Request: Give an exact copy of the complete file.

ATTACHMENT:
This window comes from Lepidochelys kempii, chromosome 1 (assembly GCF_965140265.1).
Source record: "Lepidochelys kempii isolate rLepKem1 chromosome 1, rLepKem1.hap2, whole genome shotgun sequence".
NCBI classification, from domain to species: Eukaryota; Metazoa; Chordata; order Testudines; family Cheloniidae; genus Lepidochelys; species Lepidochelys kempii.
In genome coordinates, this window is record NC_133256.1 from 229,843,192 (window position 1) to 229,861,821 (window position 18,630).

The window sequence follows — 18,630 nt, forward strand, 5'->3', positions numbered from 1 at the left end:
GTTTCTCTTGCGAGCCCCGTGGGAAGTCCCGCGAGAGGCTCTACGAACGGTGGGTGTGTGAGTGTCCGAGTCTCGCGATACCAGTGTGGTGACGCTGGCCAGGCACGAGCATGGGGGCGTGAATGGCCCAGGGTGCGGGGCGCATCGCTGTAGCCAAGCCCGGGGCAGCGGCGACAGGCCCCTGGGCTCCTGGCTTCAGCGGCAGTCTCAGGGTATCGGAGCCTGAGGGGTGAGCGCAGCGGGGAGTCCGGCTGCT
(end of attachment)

This window comes from Lepidochelys kempii, chromosome 1 (assembly GCF_965140265.1).
Source record: "Lepidochelys kempii isolate rLepKem1 chromosome 1, rLepKem1.hap2, whole genome shotgun sequence".
NCBI classification, from domain to species: Eukaryota; Metazoa; Chordata; order Testudines; family Cheloniidae; genus Lepidochelys; species Lepidochelys kempii.
In genome coordinates, this window is record NC_133256.1 from 229,843,192 (window position 1) to 229,861,821 (window position 18,630).

The window sequence follows — 18,630 nt, forward strand, 5'->3', positions numbered from 1 at the left end:
GTTTCTCTTGCGAGCCCCGTGGGAAGTCCCGCGAGAGGCTCTACGAACGGTGGGTGTGTGAGTGTCCGAGTCTCGCGATACCAGTGTGGTGACGCTGGCCAGGCACGAGCATGGGGGCGTGAATGGCCCAGGGTGCGGGGCGCATCGCTGTAGCCAAGCCCGGGGCAGCGGCGACAGGCCCCTGGGCTCCTGGCTTCAGCGGCAGTCTCAGGGTATCGGAGCCTGAGGGGTGAGCGCAGCGGGGAGTCCGGCTGCT